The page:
Plant-based eating is becoming sought-after because of its many health benefits. A lot of people are looking for ways to stay trim (or lose weight), protect their heart and prevent cancer.
Most people starting something new need it to be super-simple and fast to get going and keep with it. And even us seasoned cooks (I'm 13 years into this way of eating) like a handful of go-to, delicious, QUICK recipes.
How has this recent surge in plant-based eating come about? I believe it's largely due to the work of T. Colin Campbell, Ph.D., a nutritional biochemist at Cornell, who did government-funded studies on plant-based eating for more than 40 years. Campbell first published his findings in peer-reviewed journals (the kind most doctors are used to reading), and in 2005 wrote "The China Study," which thoroughly explains the science behind this way of eating and explains its benefits. Campbell, who wrote the forewords to two of my books, has been lecturing around the country since publication of this groundbreaking book.
About three years ago, Brian Wendel read "The China Study," was amazed by it and decided that everyone should have this information. He decided that the best way to do this would be to make a movie. So, with no previous experience in this field but with a passion to get this vital information out to the general public, he managed to pull together a crew from Los Angeles, and together they proceeded to make a documentary about Dr. Campbell's work.
On Friday, I chose to make three recipes from this book: a soup, a salad with a no-oil dressing and a dessert (yes, plant-based desserts rock). I certainly enjoyed them and think you will too.
To your health!
Raspberry-Hemp Mixed Green Salad
By Anastasia St. John
5 ounces mixed greens
1 cup of fresh or frozen raspberries, thawed
1 medium carrot, shredded
2 tablespoons hemp seeds
Raspberry-Orange Vinaigrette dressing (recipe follows)
Toss all the ingredients with Raspberry-Orange Vinaigrette dressing.
1 cup orange juice
1/2 cup fresh or frozen raspberries, thawed
1/4 cup balsamic vinegar
Freshly ground black pepper
Puree orange juice, raspberries and balsamic vinegar until smooth. Add black pepper to taste.
1 teaspoon of cumin seeds
1 teaspoon cumin powder
1 teaspoon fennel seeds
3 teaspoons curry powder
1/2 teaspoon coriander powder
1/2 teaspoon turmeric powder
1 pinch of cinnamon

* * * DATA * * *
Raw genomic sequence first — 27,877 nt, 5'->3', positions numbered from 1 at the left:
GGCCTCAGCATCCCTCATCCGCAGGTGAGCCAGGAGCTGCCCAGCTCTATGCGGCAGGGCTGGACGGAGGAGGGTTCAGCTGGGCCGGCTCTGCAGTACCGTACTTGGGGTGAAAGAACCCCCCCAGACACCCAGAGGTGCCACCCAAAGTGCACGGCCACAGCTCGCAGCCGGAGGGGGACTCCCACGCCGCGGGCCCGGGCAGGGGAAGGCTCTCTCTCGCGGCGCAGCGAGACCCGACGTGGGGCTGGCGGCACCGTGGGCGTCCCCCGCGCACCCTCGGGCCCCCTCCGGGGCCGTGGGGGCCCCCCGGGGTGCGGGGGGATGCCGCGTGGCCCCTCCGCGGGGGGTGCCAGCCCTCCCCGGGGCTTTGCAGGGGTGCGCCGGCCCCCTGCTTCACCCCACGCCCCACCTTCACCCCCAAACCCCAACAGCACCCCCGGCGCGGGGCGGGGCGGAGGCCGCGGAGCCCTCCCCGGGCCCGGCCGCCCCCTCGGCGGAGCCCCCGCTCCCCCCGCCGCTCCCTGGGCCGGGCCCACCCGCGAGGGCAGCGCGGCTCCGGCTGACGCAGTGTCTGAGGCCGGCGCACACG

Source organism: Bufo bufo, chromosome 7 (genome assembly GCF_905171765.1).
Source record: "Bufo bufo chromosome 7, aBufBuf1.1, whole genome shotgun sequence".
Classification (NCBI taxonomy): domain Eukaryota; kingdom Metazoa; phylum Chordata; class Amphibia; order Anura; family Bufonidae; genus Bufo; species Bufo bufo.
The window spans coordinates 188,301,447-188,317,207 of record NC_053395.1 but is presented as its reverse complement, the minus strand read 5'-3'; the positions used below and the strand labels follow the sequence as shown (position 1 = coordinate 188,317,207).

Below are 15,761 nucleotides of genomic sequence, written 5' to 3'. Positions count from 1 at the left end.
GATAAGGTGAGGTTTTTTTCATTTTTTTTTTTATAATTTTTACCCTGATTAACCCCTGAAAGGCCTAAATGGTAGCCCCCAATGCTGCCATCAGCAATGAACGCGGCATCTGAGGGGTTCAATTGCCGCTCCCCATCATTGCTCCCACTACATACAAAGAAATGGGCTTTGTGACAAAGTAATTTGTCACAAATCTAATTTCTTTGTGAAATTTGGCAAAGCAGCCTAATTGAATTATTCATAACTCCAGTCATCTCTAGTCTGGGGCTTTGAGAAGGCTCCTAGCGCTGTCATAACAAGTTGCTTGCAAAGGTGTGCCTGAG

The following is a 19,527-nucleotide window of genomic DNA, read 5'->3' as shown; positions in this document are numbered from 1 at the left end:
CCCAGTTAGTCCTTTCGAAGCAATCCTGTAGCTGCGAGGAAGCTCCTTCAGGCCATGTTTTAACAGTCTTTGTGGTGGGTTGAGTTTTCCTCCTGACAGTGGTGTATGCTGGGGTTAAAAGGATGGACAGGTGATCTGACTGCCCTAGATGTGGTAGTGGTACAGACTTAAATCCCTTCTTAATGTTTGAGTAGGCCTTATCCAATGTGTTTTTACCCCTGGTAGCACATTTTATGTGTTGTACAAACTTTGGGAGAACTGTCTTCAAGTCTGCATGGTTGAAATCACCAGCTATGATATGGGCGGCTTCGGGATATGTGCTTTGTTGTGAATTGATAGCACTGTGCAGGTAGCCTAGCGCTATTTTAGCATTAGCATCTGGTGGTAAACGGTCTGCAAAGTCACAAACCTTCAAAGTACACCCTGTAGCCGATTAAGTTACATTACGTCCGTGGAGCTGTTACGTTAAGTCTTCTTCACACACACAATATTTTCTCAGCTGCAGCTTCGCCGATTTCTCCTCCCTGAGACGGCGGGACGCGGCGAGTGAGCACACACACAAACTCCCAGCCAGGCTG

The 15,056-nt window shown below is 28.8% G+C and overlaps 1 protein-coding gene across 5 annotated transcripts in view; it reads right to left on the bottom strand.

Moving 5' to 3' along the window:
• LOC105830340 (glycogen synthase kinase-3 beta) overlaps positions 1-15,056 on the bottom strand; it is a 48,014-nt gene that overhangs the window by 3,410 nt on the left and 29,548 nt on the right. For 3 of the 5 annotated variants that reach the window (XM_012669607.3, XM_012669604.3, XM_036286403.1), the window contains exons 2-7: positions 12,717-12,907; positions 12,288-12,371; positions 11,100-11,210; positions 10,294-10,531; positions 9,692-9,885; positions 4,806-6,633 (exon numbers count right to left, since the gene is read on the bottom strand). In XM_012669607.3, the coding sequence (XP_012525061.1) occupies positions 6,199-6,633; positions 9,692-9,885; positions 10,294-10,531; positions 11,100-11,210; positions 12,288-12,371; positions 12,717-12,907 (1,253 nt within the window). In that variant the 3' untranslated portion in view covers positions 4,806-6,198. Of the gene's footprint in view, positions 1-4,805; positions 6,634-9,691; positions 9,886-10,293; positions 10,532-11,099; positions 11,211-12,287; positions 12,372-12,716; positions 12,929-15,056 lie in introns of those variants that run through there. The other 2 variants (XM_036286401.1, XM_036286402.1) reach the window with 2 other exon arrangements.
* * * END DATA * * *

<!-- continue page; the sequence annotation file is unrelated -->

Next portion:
2 cups organic red lentils, rinsed
1 medium sweet potato, diced
2 carrots, diced
1 medium red onion, diced
4 garlic cloves, minced
1 or 2 teaspoons sambal oelek (chile paste) or dried red chiles (I used Chiapaspaste.)
4 cups water
Pink Himalayan sea salt
1 small bunch of fresh cilantro, chopped
1. Toast the cumin seeds and powder, fennel seeds, curry powder, coriander, turmeric, and cinnamon in a cast iron frying pan on high heat until the cumin seeds start to pop.
2. Add the red lentils and stir until the spices are mixed in. Add a splash of water and continue cooking and stirring. Add the sweet potato, carrots, onion, sambal oelek, and 4 cups water.
3. Stir, cover, and bring to a boil, then stir again, turn down the heat, and simmer for about 20 minutes until the sweet potatoes and lentils are cooked. Add salt to taste, and serve garnished with fresh cilantro.
Raw Date Power Bars
By Moira Nordholt
Serves 8 to 10
1 cup fresh or dried dates, pitted
1 1/2 cups organic almonds
1/2 cup cocao nibs
1 teaspoon vanilla extract
Dried shredded coconut
1. If using dried dates, soak them for a few minutes in just enough water or orange juice to cover; drain.
2. Pulse the almonds in a dry food processor until they're broken up but still in crunchy chunks. Add the banana, cocoa nibs, dried chopped dates and vanilla, and blend just until mixed.
3. Sprinkle coconut over the bottom of a small square baking pan. Scrape the mixture onto the pan and spread out evenly; press it down gently with your hands. Sprinkle coconut over the top.
4. An hour or more of refrigeration will make it easier to cut the bars and serve, but these are at gooey, datey, tasty best at room temperature.
What's your favorite plant-based dish? Would you try this cookbook? What makes you favor one cookbook over another?
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